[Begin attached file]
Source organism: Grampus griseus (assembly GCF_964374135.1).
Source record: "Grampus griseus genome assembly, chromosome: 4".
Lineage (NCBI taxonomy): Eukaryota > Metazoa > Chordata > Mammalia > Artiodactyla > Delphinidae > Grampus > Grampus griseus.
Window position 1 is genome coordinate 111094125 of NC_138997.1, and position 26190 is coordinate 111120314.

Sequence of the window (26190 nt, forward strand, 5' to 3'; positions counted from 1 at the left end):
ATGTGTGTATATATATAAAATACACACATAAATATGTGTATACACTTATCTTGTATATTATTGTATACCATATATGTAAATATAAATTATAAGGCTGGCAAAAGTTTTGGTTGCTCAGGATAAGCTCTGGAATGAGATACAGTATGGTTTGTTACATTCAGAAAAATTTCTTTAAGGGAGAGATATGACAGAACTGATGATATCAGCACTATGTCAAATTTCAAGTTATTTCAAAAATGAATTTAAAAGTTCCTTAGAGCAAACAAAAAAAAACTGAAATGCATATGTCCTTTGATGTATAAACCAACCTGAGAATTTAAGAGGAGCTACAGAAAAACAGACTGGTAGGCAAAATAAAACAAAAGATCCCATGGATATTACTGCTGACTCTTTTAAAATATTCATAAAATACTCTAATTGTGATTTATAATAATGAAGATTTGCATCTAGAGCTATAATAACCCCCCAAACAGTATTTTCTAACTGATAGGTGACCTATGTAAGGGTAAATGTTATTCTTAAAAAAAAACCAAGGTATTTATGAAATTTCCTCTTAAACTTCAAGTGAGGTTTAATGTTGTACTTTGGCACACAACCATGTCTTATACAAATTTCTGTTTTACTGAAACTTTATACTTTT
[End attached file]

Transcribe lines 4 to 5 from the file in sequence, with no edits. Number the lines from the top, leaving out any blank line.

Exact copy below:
Window position 1 is genome coordinate 111094125 of NC_138997.1, and position 26190 is coordinate 111120314.

Sequence of the window (26190 nt, forward strand, 5' to 3'; positions counted from 1 at the left end):